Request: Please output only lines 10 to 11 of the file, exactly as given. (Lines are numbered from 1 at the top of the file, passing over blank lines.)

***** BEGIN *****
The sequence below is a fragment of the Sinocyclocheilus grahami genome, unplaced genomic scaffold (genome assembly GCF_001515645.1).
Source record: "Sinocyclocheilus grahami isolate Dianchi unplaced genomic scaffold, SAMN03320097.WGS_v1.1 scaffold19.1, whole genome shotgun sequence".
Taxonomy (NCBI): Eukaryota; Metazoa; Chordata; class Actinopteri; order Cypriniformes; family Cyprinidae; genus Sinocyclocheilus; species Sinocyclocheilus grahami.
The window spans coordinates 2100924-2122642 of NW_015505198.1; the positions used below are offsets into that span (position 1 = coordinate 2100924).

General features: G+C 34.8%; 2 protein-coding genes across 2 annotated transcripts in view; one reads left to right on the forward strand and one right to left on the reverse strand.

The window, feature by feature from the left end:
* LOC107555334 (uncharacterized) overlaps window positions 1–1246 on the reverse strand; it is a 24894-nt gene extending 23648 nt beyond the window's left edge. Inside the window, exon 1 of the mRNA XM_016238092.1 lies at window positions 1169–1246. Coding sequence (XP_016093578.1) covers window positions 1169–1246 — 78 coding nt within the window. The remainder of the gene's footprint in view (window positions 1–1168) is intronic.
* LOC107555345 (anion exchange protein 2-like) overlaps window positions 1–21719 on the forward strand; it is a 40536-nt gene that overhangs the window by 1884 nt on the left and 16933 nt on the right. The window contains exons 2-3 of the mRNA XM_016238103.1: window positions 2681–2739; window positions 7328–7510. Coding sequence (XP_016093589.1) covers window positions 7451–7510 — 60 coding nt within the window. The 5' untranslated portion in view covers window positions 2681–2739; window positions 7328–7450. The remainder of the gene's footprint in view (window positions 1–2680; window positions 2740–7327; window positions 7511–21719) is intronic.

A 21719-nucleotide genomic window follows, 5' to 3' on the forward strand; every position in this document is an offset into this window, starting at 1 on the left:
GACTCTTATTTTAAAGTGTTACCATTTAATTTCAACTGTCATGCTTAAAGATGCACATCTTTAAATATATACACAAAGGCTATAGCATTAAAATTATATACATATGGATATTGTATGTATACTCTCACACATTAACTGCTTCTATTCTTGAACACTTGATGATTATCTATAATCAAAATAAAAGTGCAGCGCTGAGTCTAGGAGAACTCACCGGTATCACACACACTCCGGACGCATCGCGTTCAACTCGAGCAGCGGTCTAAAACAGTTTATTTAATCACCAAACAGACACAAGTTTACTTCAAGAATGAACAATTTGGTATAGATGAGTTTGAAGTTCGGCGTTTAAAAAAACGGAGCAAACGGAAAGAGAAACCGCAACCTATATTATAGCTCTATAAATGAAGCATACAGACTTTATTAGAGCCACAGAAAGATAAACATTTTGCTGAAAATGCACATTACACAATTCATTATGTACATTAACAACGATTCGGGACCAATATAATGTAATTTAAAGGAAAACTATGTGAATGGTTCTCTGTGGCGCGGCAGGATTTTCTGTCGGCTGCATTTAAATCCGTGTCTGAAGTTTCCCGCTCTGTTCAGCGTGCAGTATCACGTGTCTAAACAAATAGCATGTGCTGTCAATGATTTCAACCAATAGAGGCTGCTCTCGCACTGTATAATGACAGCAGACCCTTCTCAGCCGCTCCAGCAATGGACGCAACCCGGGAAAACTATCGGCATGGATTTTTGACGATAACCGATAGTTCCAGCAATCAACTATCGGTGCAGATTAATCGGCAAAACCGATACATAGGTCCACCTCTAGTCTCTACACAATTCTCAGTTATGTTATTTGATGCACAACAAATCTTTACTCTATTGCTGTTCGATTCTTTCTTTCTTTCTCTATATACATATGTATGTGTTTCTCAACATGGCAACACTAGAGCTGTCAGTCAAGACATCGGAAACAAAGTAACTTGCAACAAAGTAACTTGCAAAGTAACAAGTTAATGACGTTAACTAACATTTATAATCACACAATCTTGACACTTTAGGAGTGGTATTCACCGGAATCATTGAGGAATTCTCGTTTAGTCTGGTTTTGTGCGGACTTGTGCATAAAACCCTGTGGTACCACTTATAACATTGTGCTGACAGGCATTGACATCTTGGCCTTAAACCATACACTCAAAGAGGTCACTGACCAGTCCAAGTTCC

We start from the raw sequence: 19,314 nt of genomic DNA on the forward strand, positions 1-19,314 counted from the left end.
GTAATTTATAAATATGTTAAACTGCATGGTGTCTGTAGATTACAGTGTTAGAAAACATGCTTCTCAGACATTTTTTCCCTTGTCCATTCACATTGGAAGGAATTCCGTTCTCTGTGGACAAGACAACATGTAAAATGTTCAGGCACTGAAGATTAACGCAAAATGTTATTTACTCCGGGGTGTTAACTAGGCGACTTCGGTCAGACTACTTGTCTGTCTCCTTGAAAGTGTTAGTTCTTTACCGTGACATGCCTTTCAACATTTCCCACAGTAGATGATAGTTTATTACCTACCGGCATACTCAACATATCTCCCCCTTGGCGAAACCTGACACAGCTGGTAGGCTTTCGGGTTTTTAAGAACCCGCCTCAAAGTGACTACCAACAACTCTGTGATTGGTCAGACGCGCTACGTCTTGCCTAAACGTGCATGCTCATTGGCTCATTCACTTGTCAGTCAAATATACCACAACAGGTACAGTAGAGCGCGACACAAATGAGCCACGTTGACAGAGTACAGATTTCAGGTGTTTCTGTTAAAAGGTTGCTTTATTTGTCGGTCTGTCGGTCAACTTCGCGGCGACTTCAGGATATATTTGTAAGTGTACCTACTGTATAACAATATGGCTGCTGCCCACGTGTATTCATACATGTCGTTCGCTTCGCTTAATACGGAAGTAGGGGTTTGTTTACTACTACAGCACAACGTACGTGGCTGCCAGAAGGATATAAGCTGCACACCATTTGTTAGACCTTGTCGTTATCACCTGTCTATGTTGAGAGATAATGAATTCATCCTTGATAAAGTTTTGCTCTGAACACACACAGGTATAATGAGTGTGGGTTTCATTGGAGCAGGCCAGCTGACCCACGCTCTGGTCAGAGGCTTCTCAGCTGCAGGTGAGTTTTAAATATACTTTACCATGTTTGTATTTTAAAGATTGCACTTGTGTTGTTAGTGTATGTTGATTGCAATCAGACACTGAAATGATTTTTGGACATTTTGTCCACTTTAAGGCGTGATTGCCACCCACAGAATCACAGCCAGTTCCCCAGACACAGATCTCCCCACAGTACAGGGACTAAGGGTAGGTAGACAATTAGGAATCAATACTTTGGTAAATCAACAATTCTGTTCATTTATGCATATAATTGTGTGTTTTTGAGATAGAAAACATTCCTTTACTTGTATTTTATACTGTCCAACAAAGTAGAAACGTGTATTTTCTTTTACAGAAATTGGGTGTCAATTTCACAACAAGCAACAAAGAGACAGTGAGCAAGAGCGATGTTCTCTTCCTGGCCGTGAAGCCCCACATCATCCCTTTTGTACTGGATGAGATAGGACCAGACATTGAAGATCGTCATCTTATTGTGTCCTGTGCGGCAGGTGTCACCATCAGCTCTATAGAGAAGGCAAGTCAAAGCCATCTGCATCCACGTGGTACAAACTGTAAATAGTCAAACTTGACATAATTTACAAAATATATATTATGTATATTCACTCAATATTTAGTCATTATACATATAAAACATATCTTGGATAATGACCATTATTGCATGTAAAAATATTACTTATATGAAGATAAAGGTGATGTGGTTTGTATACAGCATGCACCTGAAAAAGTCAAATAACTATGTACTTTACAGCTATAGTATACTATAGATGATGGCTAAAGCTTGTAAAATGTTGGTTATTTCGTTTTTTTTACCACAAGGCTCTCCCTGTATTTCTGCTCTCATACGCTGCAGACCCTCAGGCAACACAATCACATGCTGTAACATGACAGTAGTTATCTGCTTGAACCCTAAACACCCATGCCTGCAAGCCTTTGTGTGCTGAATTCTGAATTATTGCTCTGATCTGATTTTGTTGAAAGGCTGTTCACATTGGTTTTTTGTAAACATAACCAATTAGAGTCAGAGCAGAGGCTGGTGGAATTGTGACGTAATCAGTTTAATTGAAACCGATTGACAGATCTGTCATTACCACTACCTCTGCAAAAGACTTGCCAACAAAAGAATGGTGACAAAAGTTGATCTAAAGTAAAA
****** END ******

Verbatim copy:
GACTCTTATTTTAAAGTGTTACCATTTAATTTCAACTGTCATGCTTAAAGATGCACATCTTTAAATATATACACAAAGGCTATAGCATTAAAATTATATACATATGGATATTGTATGTATACTCTCACACATTAACTGCTTCTATTCTTGAACACTTGATGATTATCTATAATCAAAATAAAAGTGCAGCGCTGAGTCTAGGAGAACTCACCGGTATCACACACACTCCGGACGCATCGCGTTCAACTCGAGCAGCGGTCTAAAACAGTTTATTTAATCACCAAACAGACACAAGTTTACTTCAAGAATGAACAATTTGGTATAGATGAGTTTGAAGTTCGGCGTTTAAAAAAACGGAGCAAACGGAAAGAGAAACCGCAACCTATATTATAGCTCTATAAATGAAGCATACAGACTTTATTAGAGCCACAGAAAGATAAACATTTTGCTGAAAATGCACATTACACAATTCATTATGTACATTAACAACGATTCGGGACCAATATAATGTAATTTAAAGGAAAACTATGTGAATGGTTCTCTGTGGCGCGGCAGGATTTTCTGTCGGCTGCATTTAAATCCGTGTCTGAAGTTTCCCGCTCTGTTCAGCGTGCAGTATCACGTGTCTAAACAAATAGCATGTGCTGTCAATGATTTCAACCAATAGAGGCTGCTCTCGCACTGTATAATGACAGCAGACCCTTCTCAGCCGCTCCAGCAATGGACGCAACCCGGGAAAACTATCGGCATGGATTTTTGACGATAACCGATAGTTCCAGCAATCAACTATCGGTGCAGATTAATCGGCAAAACCGATACATAGGTCCACCTCTAGTCTCTACACAATTCTCAGTTATGTTATTTGATGCACAACAAATCTTTACTCTATTGCTGTTCGATTCTTTCTTTCTTTCTCTATATACATATGTATGTGTTTCTCAACATGGCAACACTAGAGCTGTCAGTCAAGACATCGGAAACAAAGTAACTTGCAACAAAGTAACTTGCAAAGTAACAAGTTAATGACGTTAACTAACATTTATAATCACACAATCTTGACACTTTAGGAGTGGTATTCACCGGAATCATTGAGGAATTCTCGTTTAGTCTGGTTTTGTGCGGACTTGTGCATAAAACCCTGTGGTACCACTTATAACATTGTGCTGACAGGCATTGACATCTTGGCCTTAAACCATACACTCAAAGAGGTCACTGACCAGTCCAAGTTCC

We start from the raw sequence: 19,314 nt of genomic DNA on the forward strand, positions 1-19,314 counted from the left end.